To calculate the true field of view use this formula.

TFOV = field_stop_diameter / focal_length * 57

If you have an eyepiece with a field stop of 10mm and your scope has a focal lenght of 1200mm then your true field of view is 10/1200 * 57 = .475 degrees.

Now many eyepiece vendors do not publish the field stop diameter.  You can measure it yourself.  Flip the eyepiece upside down and see there is a baffle the restricts the size of the filed lens (lens that points toward the "field")   Also Don Pensak has an eyepiece buyers guide (in the eyepiece forum) that list hundreds of eyepieces and many have field stops.

 

There is another way to calculate the field stop which is not as accurate but close.

TFOV = apparent_field_of_view / magnification.

Putting in numbers for a 50 degree 10mm plossl in your scope it works out to

TFOV = 50 /.(1200 / 10) = .420 degrees.  You can notice that if an 80 degree eyepiece

is plugged into this equation the TFOV increases to .666 degrees.  So if  the 50 degree

eyepiece has a drift time of 30 seconds, the 80 degree eyepiece will have a drift time of 48 seconds.

 

One other thing to note is wide field eyepieces are difficult to make and have low distortion in the outter portiion of the field.  Also newtonians have coma as you move from the center of view.  So a widefield eyepiece will decrease bump time, but may interject other abberations in the outer field of view.

 

Regarding motions, I'm not sure what system your dob has for altitude, (springs or bearings) but if you take the tension off make sure the dob is pretty well balanced

with your typical accessories.  If it is not get a welding magnet and attach it to the tube

at the right point to get good balance.

 

Regarding azimuth.  If there is a speed bump thing going on there is definetly something

going on.  First make sure the base is level when you observe, otherwise you are pushing it up a hill or down a hill.  A star hopper??? Is this a used scope?  Are the  base boards flat? or is there some warping?  With a lazy susan there should be almost too little friction.

I have to put a small square of carpeting between my boards  to increase friction.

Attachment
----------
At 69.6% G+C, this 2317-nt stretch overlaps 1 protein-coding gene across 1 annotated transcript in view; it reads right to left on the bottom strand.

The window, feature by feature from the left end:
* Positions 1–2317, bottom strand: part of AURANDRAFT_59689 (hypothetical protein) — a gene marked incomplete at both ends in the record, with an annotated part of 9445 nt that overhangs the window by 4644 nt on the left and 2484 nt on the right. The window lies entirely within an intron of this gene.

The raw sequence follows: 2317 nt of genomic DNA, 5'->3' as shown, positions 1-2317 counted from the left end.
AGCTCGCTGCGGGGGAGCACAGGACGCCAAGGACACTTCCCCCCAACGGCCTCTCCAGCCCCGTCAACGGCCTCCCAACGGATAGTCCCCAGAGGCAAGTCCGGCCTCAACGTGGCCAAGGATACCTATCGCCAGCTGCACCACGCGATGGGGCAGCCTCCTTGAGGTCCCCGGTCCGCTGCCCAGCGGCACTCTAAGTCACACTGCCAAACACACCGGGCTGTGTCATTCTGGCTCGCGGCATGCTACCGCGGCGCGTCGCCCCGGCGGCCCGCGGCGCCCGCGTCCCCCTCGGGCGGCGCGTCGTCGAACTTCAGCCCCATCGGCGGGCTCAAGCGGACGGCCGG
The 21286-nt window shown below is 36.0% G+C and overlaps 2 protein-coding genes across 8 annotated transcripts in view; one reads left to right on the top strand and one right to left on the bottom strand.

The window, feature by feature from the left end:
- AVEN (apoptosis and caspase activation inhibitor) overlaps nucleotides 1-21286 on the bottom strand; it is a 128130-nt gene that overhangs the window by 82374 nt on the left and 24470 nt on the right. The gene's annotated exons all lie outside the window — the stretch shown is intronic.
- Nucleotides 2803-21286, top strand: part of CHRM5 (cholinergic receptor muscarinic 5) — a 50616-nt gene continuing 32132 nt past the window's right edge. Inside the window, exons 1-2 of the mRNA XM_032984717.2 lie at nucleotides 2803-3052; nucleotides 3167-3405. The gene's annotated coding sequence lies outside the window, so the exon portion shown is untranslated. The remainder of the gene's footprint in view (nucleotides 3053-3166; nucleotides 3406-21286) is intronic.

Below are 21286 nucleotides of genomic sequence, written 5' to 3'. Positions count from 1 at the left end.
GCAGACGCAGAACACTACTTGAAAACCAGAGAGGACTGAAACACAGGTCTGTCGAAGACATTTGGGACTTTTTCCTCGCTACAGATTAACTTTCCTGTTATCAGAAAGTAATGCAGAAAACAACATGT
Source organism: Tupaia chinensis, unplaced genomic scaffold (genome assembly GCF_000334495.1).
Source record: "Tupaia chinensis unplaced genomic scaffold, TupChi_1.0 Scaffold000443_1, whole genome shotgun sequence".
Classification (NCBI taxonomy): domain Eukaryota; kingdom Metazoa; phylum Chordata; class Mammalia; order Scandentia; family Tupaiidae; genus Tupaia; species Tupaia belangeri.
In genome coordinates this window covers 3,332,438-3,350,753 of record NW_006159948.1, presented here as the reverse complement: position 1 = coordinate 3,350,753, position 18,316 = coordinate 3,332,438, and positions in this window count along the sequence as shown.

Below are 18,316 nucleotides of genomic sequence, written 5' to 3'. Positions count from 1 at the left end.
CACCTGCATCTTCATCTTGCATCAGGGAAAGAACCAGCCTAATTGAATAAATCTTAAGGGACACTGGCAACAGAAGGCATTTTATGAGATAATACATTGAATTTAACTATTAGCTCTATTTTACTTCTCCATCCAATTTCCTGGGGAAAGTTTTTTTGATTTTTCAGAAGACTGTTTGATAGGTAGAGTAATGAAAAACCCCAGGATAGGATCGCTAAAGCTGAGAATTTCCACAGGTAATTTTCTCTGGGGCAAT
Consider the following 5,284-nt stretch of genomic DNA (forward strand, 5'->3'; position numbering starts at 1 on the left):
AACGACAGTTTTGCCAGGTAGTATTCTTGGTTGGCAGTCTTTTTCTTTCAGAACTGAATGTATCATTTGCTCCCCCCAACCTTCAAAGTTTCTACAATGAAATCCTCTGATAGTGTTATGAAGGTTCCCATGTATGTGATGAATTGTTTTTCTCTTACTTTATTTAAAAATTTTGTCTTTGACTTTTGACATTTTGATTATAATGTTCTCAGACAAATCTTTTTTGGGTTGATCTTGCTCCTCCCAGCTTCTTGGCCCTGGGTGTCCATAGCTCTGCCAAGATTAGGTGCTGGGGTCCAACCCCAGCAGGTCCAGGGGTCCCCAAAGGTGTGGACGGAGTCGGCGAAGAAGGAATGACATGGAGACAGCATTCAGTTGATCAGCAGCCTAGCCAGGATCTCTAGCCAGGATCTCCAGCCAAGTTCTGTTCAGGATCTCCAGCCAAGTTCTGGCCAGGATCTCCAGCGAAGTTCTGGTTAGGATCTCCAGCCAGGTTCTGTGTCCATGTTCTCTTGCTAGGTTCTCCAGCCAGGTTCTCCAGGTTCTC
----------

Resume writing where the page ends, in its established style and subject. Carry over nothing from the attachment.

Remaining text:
#11 CFM

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Posted 19 August 2022 - 03:09 PM

Hi,  I saw mentions of this above, but I thought I would state it again.

 

In order do maximize the drift time in your scope you are looking to maximize the true field of view.   If everything else is constant TFOV decreases as you decrease the the focal length of the eyepiece. (hence increase the magnification).

 

To calculate the true field of view use this formula.

TFOV = field_stop_diameter / focal_length * 57

If you have an eyepiece with a field stop of 10mm and your scope has a focal lenght of 1200mm then your true field of view is 10/1200 * 57 = .475 degrees.

Now many eyepiece vendors do not publish the field stop diameter.  You can measure it yourself.  Flip the eyepiece upside down and see there is a baffle the restricts the size of the filed lens (lens that points toward the "field")   Also Don Pensak has an eyepiece buyers guide (in the eyepiece forum) that list hundreds of eyepieces and many have field stops.

 

There is another way to calculate the field stop which is not as accurate but close.

TFOV = apparent_field_of_view / magnification.

Putting in numbers for a 50 degree 10mm plossl in your scope it works out to

TFOV = 50 /.(1200 / 10) = .420 degrees.  You can notice that if an 80 degree eyepiece

is plugged into this equation the TFOV increases to .666 degrees.  So if  the 50 degree

eyepiece has a drift time of 30 seconds, the 80 degree eyepiece will have a drift time of 48 seconds.